When Adam Greenberg of Potomac makes a pizza, he tops it with fresh ingredients, a dash of community service and a heap of generosity.
Laura Johnson/Special to The Gazette
Adam Greenberg of Potomac, owner of Potomac Pizza, has been named the Montgomery County Chamber of Commerce's Small Business Leader of the Year.
Known to many as "The Pizza Man," Greenberg, president and founder of Restaurant Zone, the company that owns Potomac Pizza, Potomac Village Deli and Cone Zone, has recently been recognized for his special recipe.
The Montgomery County Chamber of Commerce awarded Greenberg with the Small Business Leader of the Year award at a ceremony Nov. 12. The award recognizes a business in the county made up of fewer than 100 employees that experiences substantial growth and provides a positive impact.
Greenberg's commitment to community service is what made him stand out, said David T. Boddie, Montgomery County Chamber of Commerce executive vice president.
"It's very rewarding to have a successful entrepreneur also lend his or her ability and resources to better the community as well as his or her own company," Boddie said. "...It's something you would always hope for in all entrepreneurs."
Small businesses, which makes up 90 percent of the economy, play a vital role, Boddie said.
Greenberg said he believes his role as a local businessman includes civic duty. His pizza trucks are often found at various community fund-raisers. This year, Greenberg donated pizzas to charity events such as the Lakelands/Kentlands 5K Run/Walk, Montgomery County Marathon in the Parks and Walk for Hope, a breast cancer 5K benefit.
A familiar face in the community, elementary school students dubbed Greenberg "The Pizza Man" after the traveling Potomac Pizza demonstration program established five years ago. Offered primarily to a group of nearly 200 second- and third-graders, Greenberg visits schools in the Potomac Pizza delivery area and teaches them how to make pizza. Led by Greenberg, he teaches the children economics, how to fold their own boxes, stretch out the dough, smear the sauce, sprinkle cheese and toppings, and take the pizza home to cook.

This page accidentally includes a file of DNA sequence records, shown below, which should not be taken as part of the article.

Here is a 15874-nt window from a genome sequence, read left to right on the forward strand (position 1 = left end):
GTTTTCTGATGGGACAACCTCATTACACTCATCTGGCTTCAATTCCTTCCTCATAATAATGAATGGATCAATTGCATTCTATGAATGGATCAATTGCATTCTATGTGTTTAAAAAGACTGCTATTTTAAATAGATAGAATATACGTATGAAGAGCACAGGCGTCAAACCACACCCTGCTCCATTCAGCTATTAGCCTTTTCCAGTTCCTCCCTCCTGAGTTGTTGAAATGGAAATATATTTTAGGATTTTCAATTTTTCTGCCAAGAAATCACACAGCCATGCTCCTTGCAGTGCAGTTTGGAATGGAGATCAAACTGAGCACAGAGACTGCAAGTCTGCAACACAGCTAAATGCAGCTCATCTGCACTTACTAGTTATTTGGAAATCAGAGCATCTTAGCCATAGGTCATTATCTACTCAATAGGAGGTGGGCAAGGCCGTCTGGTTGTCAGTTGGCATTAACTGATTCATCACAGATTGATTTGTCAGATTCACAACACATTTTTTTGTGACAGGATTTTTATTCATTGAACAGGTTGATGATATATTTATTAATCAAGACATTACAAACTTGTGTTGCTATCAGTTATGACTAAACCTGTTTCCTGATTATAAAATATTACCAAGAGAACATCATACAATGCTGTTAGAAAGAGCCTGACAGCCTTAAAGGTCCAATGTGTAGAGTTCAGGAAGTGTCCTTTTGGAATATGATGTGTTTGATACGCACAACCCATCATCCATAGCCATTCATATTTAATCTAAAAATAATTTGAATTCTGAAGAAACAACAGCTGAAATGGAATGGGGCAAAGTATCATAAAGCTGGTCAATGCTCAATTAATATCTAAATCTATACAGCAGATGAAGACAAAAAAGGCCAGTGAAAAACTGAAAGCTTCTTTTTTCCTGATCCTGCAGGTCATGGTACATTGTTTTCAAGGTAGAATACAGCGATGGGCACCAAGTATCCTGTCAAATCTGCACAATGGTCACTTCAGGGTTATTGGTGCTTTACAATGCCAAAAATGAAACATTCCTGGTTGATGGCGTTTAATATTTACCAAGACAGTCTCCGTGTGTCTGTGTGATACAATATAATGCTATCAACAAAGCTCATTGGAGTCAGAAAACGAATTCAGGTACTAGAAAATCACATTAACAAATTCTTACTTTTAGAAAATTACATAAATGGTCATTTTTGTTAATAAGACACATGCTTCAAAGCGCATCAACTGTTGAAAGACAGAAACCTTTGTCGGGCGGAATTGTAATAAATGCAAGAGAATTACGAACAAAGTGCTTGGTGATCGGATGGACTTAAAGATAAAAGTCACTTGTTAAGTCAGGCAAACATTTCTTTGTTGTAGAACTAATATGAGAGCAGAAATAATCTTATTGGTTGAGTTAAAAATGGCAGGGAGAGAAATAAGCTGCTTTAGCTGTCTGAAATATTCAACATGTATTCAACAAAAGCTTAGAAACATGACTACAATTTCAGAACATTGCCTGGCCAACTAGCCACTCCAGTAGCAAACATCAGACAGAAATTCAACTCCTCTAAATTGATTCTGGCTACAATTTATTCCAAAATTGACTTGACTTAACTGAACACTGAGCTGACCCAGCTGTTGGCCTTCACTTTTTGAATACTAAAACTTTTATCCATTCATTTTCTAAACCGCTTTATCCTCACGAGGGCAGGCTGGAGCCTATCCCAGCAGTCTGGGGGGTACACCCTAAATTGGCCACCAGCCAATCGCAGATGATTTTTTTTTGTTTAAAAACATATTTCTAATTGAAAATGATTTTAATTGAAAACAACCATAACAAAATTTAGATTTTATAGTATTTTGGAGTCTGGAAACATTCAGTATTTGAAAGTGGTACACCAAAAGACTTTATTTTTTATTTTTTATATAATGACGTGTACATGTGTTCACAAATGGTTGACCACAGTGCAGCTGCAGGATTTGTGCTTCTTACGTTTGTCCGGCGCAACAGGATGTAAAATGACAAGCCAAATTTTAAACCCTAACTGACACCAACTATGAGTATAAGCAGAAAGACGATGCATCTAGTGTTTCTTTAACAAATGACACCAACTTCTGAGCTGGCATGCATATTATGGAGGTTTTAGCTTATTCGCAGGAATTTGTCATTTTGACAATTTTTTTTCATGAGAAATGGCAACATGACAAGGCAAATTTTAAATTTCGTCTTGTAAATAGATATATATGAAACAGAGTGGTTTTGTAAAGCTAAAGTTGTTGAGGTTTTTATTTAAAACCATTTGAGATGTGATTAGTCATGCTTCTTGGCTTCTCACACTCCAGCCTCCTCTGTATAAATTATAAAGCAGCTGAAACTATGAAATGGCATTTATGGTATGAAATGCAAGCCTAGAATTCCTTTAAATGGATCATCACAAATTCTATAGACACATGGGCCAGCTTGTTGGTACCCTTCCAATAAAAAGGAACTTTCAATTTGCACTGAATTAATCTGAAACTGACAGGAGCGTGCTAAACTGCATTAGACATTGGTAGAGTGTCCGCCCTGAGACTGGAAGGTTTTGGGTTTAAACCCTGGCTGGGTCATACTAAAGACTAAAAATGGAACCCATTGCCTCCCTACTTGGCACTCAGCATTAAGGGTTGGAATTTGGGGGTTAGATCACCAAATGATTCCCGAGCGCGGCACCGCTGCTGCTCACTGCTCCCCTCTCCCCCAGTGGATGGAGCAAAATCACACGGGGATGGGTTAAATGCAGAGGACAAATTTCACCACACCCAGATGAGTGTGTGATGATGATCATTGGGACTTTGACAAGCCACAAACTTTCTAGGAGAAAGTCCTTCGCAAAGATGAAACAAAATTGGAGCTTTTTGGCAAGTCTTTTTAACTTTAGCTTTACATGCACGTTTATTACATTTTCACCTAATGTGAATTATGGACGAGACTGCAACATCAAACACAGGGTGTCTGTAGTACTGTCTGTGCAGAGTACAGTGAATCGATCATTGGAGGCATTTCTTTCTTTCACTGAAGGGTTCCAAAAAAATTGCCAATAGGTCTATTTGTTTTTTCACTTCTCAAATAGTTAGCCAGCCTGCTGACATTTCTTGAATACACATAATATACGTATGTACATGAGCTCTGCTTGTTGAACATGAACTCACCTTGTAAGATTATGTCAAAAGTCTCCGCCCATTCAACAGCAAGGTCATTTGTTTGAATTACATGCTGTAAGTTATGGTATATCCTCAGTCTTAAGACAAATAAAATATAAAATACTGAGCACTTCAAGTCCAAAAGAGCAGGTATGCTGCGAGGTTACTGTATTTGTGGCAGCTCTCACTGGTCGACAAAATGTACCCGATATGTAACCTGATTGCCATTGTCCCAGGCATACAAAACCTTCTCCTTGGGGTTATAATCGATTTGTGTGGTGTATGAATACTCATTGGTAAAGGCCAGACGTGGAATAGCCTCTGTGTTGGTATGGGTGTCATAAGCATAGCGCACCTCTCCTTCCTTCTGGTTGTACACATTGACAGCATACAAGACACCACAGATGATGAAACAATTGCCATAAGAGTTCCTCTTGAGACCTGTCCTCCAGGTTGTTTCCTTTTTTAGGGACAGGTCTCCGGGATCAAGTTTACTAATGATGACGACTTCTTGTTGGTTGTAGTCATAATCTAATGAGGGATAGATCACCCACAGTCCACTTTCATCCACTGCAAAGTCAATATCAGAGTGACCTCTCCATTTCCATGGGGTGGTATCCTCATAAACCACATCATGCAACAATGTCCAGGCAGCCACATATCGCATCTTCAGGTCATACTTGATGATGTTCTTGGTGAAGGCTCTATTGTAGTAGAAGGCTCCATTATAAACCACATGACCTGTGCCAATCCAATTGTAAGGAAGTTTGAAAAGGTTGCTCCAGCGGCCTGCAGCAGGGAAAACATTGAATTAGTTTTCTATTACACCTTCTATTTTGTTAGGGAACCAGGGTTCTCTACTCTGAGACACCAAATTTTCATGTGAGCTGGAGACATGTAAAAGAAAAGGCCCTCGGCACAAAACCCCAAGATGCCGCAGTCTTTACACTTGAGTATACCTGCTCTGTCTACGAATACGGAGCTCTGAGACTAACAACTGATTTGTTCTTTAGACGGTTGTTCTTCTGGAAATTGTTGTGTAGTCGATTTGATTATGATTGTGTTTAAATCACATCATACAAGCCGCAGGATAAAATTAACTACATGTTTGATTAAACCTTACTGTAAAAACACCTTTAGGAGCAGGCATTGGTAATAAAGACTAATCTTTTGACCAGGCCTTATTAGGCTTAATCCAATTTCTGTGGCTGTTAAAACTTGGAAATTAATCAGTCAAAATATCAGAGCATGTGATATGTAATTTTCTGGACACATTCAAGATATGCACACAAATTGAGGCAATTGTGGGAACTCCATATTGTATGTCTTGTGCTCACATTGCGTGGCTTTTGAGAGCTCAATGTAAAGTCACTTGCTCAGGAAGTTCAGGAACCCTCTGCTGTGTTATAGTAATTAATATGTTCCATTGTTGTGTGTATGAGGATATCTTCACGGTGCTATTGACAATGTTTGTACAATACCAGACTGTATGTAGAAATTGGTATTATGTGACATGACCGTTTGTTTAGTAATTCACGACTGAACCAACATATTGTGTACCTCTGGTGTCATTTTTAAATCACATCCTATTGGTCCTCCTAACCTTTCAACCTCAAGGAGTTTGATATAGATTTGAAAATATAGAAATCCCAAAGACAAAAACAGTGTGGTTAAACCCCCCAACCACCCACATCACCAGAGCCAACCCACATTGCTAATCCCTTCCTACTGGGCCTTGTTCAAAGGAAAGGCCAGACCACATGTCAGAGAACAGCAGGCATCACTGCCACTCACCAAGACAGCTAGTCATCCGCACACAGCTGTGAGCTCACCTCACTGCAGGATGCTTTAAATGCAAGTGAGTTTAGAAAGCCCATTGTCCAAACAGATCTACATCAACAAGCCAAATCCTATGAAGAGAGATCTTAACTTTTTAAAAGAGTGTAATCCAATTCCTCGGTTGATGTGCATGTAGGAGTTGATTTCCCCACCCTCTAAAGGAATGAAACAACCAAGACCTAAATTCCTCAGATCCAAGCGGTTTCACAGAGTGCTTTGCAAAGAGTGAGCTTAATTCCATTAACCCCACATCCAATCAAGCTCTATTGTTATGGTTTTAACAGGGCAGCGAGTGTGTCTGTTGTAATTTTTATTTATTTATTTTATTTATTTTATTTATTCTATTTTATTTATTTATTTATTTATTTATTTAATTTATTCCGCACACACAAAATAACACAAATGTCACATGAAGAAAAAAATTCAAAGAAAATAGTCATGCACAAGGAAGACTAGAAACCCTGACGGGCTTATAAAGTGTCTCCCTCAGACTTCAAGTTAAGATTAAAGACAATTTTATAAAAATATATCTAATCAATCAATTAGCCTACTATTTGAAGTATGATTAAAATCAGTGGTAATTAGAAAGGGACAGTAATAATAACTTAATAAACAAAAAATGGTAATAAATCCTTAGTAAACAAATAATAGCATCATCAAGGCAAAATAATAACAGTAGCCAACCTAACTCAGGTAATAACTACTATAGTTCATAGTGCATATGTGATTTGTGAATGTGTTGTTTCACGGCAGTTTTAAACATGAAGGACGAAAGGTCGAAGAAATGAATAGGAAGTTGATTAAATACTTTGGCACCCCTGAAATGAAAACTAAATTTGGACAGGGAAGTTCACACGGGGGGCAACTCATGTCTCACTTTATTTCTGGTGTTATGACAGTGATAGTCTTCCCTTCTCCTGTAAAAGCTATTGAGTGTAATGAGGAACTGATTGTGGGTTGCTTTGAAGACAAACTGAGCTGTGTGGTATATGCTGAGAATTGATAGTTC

"I love to see the smiles on their faces," Greenberg said. "It lets me know I'm doing the right thing."
Greenberg said he has donated nearly 10,000 pizzas to charities and schools within the last year.
Bill Dunn of Damascus, who has worked for Potomac Pizza for eight years, said he has been committed to the company because it offers a family atmosphere and is part of a greater cause than making money.
Dunn, 23, whose first position with Potomac Pizza was as a bus boy, said he initially didn't realize that the establishment worked for was about more than making pizzas. "People have stayed around because he takes care of the community and [his staff]," Dunns aid.
Greenberg's career as an entrepreneur started in 1992 when he opened his first establishment, Cone Zone, an ice cream parlor in Bethesda. He took the venture on when he was 20 years old, along with his three other siblings. Greenberg later opened a second Cone Zone in Potomac in 1994. Then, his ambition involved big numbers and a vision of Cone Zones on every street corner.
As he delved into the business, other goals arose. The idea for a pizza shop spurred when Greenberg noticed his Cone Zone clientele often came from a pizza shop next door. The chemistry between pizza and ice cream was obvious to him, and in 1995 he bought the original Potomac Pizza in Potomac Promenade shopping center.
He sold Cone Zone in Bethesda in 1996 and Cone Zone in Potomac in 1997. In 1999, Greenberg opened Potomac Pizza and Cone Zone side by side at the Kentlands Shopping Center in Gaithersburg. He added Potomac Village Deli to his list of restaurants in 2002 as a separate venture. In 2003, he opened his most recent Potomac Pizza in Traville.
"We love Montgomery County," Greenberg said. "This area has been so good to us and the more successful we are the more we'll give back."
In a few years, Greenberg said he would like to open three more restaurants in the county.
"We want to be known as a leader. We want everyone to know that Potomac Pizza is a community restaurant," Greenberg said. "And one day we'll make money."